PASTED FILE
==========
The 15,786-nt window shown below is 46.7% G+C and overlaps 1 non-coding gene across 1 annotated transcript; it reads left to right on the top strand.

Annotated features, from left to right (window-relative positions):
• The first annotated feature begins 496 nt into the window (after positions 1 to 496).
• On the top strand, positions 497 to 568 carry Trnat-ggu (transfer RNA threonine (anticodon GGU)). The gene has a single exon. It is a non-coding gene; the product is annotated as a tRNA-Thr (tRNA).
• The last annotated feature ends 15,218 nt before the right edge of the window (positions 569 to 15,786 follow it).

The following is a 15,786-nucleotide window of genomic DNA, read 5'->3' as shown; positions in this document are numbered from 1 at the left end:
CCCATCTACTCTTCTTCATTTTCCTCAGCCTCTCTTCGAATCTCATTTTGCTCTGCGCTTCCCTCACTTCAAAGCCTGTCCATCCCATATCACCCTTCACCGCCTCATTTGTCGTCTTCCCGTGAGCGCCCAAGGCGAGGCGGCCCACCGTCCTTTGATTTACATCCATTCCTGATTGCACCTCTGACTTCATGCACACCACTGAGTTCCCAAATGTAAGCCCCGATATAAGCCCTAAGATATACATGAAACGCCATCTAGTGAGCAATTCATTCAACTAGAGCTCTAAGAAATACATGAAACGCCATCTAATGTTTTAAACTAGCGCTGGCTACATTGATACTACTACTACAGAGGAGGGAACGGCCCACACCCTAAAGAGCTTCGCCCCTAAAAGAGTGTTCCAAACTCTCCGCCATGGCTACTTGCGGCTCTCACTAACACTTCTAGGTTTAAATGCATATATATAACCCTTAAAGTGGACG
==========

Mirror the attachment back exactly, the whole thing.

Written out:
The 15,786-nt window shown below is 46.7% G+C and overlaps 1 non-coding gene across 1 annotated transcript; it reads left to right on the top strand.

Annotated features, from left to right (window-relative positions):
• The first annotated feature begins 496 nt into the window (after positions 1 to 496).
• On the top strand, positions 497 to 568 carry Trnat-ggu (transfer RNA threonine (anticodon GGU)). The gene has a single exon. It is a non-coding gene; the product is annotated as a tRNA-Thr (tRNA).
• The last annotated feature ends 15,218 nt before the right edge of the window (positions 569 to 15,786 follow it).

The following is a 15,786-nucleotide window of genomic DNA, read 5'->3' as shown; positions in this document are numbered from 1 at the left end:
CCCATCTACTCTTCTTCATTTTCCTCAGCCTCTCTTCGAATCTCATTTTGCTCTGCGCTTCCCTCACTTCAAAGCCTGTCCATCCCATATCACCCTTCACCGCCTCATTTGTCGTCTTCCCGTGAGCGCCCAAGGCGAGGCGGCCCACCGTCCTTTGATTTACATCCATTCCTGATTGCACCTCTGACTTCATGCACACCACTGAGTTCCCAAATGTAAGCCCCGATATAAGCCCTAAGATATACATGAAACGCCATCTAGTGAGCAATTCATTCAACTAGAGCTCTAAGAAATACATGAAACGCCATCTAATGTTTTAAACTAGCGCTGGCTACATTGATACTACTACTACAGAGGAGGGAACGGCCCACACCCTAAAGAGCTTCGCCCCTAAAAGAGTGTTCCAAACTCTCCGCCATGGCTACTTGCGGCTCTCACTAACACTTCTAGGTTTAAATGCATATATATAACCCTTAAAGTGGACG